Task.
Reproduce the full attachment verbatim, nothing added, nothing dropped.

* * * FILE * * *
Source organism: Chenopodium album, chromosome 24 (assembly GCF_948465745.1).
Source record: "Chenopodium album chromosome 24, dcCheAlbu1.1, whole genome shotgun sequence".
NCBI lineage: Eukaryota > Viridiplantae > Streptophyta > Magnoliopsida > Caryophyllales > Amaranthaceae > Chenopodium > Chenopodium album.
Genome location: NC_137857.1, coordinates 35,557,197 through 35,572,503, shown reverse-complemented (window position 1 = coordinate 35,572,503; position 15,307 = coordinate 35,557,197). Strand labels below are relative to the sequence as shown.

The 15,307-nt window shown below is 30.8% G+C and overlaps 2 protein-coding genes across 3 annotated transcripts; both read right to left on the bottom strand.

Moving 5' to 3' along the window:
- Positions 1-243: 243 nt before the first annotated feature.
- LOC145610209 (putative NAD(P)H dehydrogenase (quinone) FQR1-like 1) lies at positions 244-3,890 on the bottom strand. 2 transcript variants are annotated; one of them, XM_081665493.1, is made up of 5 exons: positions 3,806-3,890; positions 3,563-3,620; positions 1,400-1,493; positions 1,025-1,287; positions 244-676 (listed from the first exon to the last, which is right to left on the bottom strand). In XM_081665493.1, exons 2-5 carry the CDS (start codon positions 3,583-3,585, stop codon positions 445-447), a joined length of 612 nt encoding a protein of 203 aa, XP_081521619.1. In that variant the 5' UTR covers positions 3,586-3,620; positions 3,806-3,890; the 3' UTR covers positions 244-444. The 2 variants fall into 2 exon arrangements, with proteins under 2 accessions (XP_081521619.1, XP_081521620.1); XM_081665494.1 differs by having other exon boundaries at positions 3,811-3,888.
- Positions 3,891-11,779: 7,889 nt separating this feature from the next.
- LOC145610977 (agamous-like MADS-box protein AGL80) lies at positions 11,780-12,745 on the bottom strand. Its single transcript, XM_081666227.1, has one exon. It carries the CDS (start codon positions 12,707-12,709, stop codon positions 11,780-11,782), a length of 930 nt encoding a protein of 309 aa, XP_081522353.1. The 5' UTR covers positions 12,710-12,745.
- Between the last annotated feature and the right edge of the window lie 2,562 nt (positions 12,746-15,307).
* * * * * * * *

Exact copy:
Source organism: Chenopodium album, chromosome 24 (assembly GCF_948465745.1).
Source record: "Chenopodium album chromosome 24, dcCheAlbu1.1, whole genome shotgun sequence".
NCBI lineage: Eukaryota > Viridiplantae > Streptophyta > Magnoliopsida > Caryophyllales > Amaranthaceae > Chenopodium > Chenopodium album.
Genome location: NC_137857.1, coordinates 35,557,197 through 35,572,503, shown reverse-complemented (window position 1 = coordinate 35,572,503; position 15,307 = coordinate 35,557,197). Strand labels below are relative to the sequence as shown.

The 15,307-nt window shown below is 30.8% G+C and overlaps 2 protein-coding genes across 3 annotated transcripts; both read right to left on the bottom strand.

Moving 5' to 3' along the window:
- Positions 1-243: 243 nt before the first annotated feature.
- LOC145610209 (putative NAD(P)H dehydrogenase (quinone) FQR1-like 1) lies at positions 244-3,890 on the bottom strand. 2 transcript variants are annotated; one of them, XM_081665493.1, is made up of 5 exons: positions 3,806-3,890; positions 3,563-3,620; positions 1,400-1,493; positions 1,025-1,287; positions 244-676 (listed from the first exon to the last, which is right to left on the bottom strand). In XM_081665493.1, exons 2-5 carry the CDS (start codon positions 3,583-3,585, stop codon positions 445-447), a joined length of 612 nt encoding a protein of 203 aa, XP_081521619.1. In that variant the 5' UTR covers positions 3,586-3,620; positions 3,806-3,890; the 3' UTR covers positions 244-444. The 2 variants fall into 2 exon arrangements, with proteins under 2 accessions (XP_081521619.1, XP_081521620.1); XM_081665494.1 differs by having other exon boundaries at positions 3,811-3,888.
- Positions 3,891-11,779: 7,889 nt separating this feature from the next.
- LOC145610977 (agamous-like MADS-box protein AGL80) lies at positions 11,780-12,745 on the bottom strand. Its single transcript, XM_081666227.1, has one exon. It carries the CDS (start codon positions 12,707-12,709, stop codon positions 11,780-11,782), a length of 930 nt encoding a protein of 309 aa, XP_081522353.1. The 5' UTR covers positions 12,710-12,745.
- Between the last annotated feature and the right edge of the window lie 2,562 nt (positions 12,746-15,307).